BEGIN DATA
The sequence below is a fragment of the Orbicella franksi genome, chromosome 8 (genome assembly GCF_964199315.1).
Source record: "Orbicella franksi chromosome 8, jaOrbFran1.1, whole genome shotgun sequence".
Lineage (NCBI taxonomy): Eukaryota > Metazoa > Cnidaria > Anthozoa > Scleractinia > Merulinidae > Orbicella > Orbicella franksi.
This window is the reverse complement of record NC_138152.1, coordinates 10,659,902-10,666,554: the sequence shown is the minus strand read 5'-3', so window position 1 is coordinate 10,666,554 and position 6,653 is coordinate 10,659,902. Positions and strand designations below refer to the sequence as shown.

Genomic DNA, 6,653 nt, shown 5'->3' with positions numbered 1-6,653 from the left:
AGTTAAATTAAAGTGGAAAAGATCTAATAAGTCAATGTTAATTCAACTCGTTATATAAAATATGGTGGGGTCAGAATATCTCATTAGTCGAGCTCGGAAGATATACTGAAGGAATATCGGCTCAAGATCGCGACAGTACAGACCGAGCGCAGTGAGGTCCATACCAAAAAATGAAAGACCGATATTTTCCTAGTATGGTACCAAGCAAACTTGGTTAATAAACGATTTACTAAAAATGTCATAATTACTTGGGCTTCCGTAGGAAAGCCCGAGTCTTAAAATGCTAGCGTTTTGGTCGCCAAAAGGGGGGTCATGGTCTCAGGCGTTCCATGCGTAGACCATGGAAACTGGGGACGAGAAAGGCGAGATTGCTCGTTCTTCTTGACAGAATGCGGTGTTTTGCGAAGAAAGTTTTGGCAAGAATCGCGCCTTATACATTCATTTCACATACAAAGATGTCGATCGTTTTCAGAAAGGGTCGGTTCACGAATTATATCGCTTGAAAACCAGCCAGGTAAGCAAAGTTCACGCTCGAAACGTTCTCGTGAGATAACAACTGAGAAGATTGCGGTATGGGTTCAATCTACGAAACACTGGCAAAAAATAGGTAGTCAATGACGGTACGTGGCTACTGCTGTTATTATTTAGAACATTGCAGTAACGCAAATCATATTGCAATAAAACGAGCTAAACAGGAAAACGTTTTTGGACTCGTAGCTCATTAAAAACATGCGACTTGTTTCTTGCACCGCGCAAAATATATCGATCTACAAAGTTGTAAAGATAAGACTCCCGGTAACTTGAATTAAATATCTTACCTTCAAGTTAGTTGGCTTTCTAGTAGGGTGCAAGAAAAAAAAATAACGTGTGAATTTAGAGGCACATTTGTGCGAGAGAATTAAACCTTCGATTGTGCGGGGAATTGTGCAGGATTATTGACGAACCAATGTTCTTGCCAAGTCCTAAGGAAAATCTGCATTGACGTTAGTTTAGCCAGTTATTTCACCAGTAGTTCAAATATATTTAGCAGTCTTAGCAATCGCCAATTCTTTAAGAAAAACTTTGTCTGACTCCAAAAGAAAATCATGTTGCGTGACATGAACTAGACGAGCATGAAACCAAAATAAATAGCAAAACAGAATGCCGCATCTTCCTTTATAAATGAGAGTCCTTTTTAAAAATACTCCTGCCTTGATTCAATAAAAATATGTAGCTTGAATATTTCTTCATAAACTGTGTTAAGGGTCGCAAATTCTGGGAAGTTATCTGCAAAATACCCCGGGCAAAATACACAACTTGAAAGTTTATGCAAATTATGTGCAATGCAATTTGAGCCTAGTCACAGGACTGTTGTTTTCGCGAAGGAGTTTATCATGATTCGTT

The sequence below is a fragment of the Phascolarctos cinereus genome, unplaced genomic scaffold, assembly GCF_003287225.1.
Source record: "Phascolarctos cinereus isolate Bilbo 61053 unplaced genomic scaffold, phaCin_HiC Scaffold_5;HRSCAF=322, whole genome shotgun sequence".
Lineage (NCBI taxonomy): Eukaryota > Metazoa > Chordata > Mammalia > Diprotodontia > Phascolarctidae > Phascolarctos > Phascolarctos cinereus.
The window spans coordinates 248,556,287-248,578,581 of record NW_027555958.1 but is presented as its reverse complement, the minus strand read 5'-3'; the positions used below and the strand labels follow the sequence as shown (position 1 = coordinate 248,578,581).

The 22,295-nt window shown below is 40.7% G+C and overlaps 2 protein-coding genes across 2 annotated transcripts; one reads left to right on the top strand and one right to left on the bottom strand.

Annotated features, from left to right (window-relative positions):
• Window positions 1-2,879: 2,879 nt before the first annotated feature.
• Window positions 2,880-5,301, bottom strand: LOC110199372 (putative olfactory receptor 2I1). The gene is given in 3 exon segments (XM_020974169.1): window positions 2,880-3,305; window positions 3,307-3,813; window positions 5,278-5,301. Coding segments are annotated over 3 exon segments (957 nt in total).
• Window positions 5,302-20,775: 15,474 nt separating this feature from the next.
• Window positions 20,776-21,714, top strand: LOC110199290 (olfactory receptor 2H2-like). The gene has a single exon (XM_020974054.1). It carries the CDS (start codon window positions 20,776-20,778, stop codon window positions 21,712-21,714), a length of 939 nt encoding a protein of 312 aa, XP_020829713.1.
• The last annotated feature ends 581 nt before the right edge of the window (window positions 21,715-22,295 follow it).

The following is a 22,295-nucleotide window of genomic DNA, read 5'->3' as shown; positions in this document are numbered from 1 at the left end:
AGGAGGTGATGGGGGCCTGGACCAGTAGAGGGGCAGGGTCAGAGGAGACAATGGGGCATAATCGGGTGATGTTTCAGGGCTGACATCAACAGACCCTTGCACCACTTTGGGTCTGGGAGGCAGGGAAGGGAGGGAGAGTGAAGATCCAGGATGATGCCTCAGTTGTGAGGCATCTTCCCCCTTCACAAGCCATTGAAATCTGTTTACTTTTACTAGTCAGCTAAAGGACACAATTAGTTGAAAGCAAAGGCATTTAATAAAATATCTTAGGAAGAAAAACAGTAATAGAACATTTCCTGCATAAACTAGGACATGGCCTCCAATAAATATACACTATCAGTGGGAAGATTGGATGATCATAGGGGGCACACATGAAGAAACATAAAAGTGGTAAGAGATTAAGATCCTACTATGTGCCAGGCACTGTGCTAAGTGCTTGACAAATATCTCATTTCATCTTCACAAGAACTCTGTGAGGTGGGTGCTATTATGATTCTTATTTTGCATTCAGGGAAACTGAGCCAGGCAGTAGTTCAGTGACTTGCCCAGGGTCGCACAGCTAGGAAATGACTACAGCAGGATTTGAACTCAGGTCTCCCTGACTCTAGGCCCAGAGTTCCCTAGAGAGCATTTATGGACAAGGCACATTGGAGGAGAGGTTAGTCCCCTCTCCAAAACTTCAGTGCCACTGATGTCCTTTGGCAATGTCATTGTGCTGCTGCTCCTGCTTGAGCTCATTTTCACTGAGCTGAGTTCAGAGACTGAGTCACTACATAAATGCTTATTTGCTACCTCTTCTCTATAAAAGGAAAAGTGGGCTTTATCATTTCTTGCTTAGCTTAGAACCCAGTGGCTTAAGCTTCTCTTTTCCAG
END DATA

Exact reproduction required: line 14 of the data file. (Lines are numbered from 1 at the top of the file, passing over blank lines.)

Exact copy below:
• Window positions 2,880-5,301, bottom strand: LOC110199372 (putative olfactory receptor 2I1). The gene is given in 3 exon segments (XM_020974169.1): window positions 2,880-3,305; window positions 3,307-3,813; window positions 5,278-5,301. Coding segments are annotated over 3 exon segments (957 nt in total).